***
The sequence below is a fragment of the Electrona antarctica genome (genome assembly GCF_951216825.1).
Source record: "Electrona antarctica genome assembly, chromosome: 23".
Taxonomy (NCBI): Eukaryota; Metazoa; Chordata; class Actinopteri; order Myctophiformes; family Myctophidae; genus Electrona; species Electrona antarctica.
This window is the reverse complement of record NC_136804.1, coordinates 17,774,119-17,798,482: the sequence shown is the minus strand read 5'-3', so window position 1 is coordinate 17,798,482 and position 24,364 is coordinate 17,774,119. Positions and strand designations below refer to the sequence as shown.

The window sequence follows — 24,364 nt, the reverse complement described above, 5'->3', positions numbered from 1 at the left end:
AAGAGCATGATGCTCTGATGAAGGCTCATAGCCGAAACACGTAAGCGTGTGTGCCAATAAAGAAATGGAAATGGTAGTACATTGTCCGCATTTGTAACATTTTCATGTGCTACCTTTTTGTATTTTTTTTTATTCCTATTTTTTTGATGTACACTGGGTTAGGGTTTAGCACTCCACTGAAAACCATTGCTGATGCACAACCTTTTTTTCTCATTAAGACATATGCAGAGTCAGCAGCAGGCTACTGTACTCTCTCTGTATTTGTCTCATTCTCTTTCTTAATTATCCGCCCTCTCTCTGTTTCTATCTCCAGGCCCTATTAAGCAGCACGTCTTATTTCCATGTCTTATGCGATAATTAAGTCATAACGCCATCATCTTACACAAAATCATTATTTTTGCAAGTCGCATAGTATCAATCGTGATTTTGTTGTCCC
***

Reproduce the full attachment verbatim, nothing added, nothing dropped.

The sequence below is a fragment of the Electrona antarctica genome (genome assembly GCF_951216825.1).
Source record: "Electrona antarctica genome assembly, chromosome: 23".
Taxonomy (NCBI): Eukaryota; Metazoa; Chordata; class Actinopteri; order Myctophiformes; family Myctophidae; genus Electrona; species Electrona antarctica.
This window is the reverse complement of record NC_136804.1, coordinates 17,774,119-17,798,482: the sequence shown is the minus strand read 5'-3', so window position 1 is coordinate 17,798,482 and position 24,364 is coordinate 17,774,119. Positions and strand designations below refer to the sequence as shown.

The window sequence follows — 24,364 nt, the reverse complement described above, 5'->3', positions numbered from 1 at the left end:
AAGAGCATGATGCTCTGATGAAGGCTCATAGCCGAAACACGTAAGCGTGTGTGCCAATAAAGAAATGGAAATGGTAGTACATTGTCCGCATTTGTAACATTTTCATGTGCTACCTTTTTGTATTTTTTTTTATTCCTATTTTTTTGATGTACACTGGGTTAGGGTTTAGCACTCCACTGAAAACCATTGCTGATGCACAACCTTTTTTTCTCATTAAGACATATGCAGAGTCAGCAGCAGGCTACTGTACTCTCTCTGTATTTGTCTCATTCTCTTTCTTAATTATCCGCCCTCTCTCTGTTTCTATCTCCAGGCCCTATTAAGCAGCACGTCTTATTTCCATGTCTTATGCGATAATTAAGTCATAACGCCATCATCTTACACAAAATCATTATTTTTGCAAGTCGCATAGTATCAATCGTGATTTTGTTGTCCC